TomWeb photo of CICS students entering 7-Eleven taken down after drawing ‘concerns’ from UST officials


Art by Janssen Judd Romero/THE FLAME

CAMPUS MEDIA entity Tomasinoweb took down a photo of students from the College of Information and Computing Sciences (CICS) wearing their type B uniform in front of convenience store 7-Eleven after drawing negative reactions from some UST officials.

Last Thursday, Feb. 15, TomasinoWeb published a photo album of Thomasians wearing their type B uniforms around UST, including one with CICS students entering the 7-Eleven branch at the Quadricentennial Pavilion.

The photo gained thousands of reactions on Facebook.

Some people claimed the type B uniform of CICS, a red collared shirt with the college’s patch for the front and a cream-colored base for the top back part, looked similar to that of the 7-Eleven employee’s polo shirt which is a white and maroon polo with the brand’s logo on the chest area.

TomasinoWeb apologized for what it described as the “online stir” the photo caused a day after it was posted.

“Some members of the administration raised concerns regarding a photograph we posted last Wednesday, February 15,” TomasinoWeb said in a statement.

“The organization was told the photo has become a source of public ridicule toward CICS students, their College, and the University as a whole due to the supposed association of the CICS Type B uniform with the convenience store’s employee uniforms,” it added.

TomasinoWeb said it has removed the photo from all its social media accounts to “rectify” the matter although it claimed that it did not intend to cause harm. The media organization noted that “being a convenience store worker is honest work.”

Miguel Angelo Sumalinog, executive editor of TomasinoWeb, shared the statement on Facebook.

“We do what we can to provide the Thomasian community honest content without the intention of stepping on anyone,” his post read.

Computer science freshman Alyssa Villegas said she found the photo amusing.

“Some might take it differently, as they often associate us with [convenience store] workers. [But despite] our similar uniform colors, it’s essential to clarify that we are still students of the University,” she told The Flame.

Syre Verzosa, an information technology junior, described the post as a “light-hearted jest,” adding that others might have just drawn conclusions about the motivation and context behind the image. For him, TomasinoWeb’s decision to take down the photo was appropriate if proper procedures were followed and if the students and 7-Eleven employees in the image expressed offense.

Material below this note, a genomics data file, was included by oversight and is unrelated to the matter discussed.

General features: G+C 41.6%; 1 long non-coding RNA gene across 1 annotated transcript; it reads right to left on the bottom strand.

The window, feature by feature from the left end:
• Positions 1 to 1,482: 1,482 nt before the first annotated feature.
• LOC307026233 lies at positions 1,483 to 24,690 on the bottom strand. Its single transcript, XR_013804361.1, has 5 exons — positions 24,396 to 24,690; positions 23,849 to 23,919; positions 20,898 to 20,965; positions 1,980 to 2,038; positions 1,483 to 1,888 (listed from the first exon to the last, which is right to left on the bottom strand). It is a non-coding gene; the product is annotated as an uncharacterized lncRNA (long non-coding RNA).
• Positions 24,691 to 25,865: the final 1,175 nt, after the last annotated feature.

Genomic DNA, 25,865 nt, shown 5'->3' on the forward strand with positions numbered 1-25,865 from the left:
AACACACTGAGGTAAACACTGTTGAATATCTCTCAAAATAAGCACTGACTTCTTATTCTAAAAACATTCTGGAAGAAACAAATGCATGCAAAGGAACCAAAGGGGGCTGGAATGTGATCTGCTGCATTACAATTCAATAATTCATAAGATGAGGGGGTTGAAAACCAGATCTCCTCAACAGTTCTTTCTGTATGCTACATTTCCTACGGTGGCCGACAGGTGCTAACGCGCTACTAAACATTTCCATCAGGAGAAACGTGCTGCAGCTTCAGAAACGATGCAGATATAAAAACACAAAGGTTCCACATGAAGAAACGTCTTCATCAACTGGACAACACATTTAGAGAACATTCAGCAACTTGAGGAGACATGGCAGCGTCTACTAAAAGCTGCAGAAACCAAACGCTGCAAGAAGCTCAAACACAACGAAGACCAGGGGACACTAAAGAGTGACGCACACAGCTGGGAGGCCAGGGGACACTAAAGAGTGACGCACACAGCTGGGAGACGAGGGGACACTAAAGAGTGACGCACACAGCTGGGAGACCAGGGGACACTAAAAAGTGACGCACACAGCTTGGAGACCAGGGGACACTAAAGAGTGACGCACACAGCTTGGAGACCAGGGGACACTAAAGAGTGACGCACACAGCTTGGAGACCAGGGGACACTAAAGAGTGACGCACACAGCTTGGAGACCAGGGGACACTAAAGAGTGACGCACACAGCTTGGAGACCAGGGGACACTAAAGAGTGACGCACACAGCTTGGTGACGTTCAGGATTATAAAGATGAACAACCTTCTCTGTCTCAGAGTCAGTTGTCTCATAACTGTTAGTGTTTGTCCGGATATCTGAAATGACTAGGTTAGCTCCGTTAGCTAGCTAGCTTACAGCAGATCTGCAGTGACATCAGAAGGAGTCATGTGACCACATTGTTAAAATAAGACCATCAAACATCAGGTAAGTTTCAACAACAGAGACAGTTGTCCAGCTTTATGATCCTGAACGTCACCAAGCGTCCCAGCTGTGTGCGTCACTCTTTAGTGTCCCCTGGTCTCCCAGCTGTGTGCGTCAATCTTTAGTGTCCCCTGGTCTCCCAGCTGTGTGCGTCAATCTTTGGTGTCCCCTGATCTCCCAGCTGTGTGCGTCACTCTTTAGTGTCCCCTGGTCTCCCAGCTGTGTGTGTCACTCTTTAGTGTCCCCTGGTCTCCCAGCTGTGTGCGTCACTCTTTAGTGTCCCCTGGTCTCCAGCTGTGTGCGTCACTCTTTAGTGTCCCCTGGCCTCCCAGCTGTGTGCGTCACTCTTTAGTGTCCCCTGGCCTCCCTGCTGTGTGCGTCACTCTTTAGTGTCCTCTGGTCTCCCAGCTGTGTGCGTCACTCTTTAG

“However, if the removal was solely due to the perception of ‘public ridicule towards CICS students’ without concrete evidence of harm, it might be seen as an overreach, especially considering the modest nature of the photo,” he said.

“[I]t’s worth reiterating TomasinoWeb’s sentiment that being associated with 7-Eleven should [not] be a cause for undue concern or embarrassment. In fact, it’s important to acknowledge that we should refrain from attaching unnecessary stigma to such honest occupations.”

Some claimed the post was offensive to CICS students and 7-Eleven workers.

A first-year information technology student, who requested anonymity, felt that the photo made her college a “laughing stock.”

“Let’s be honest, others laugh at how we (CICS students) appear to work for 7-Eleven…somehow when I commute or walk around the campus, I feel somehow insecure as some may mistake me for a 7-Eleven employee especially since many people saw that (TomasinoWeb’s) post,” she said.

A journalism sophomore, who also requested anonymity, believes the media organization could have chosen a different location to capture CICS students who were wearing their type B uniform regardless of its intent. It “should have realized its actions on its own” without the need to be called out by others, she said.

“Entertaining photographs are cool, but not to the extent that some should be poked fun of. The UST administration approaching them only implies that the photo was alarming and not appropriate on those particular students’ ends,” she said.

“Does that mean if the UST admin hadn’t said it, they (TomasinoWeb) won’t take it down? They would let others be a laughing stock with their actions? I guess that’s insensitive on (TomasinoWeb’s) part,” the journalism student added.

Thomasians began wearing their respective type B uniforms as their everyday school wear last Feb. 15, the Thursday after Ash Wednesday, in line with a June 2014 resolution of the Council of Regents.

The uniform policy is effective until the end of the second term for the academic year 2023-2024.F – C. Asajar with reports from Jade Alecksandra Bagas, John Martin Revilla and Kristine Joy Diane Sarmiento

Editor’s Note: This story has been updated to exclude the name of the journalism student upon her request to remain anonymous.


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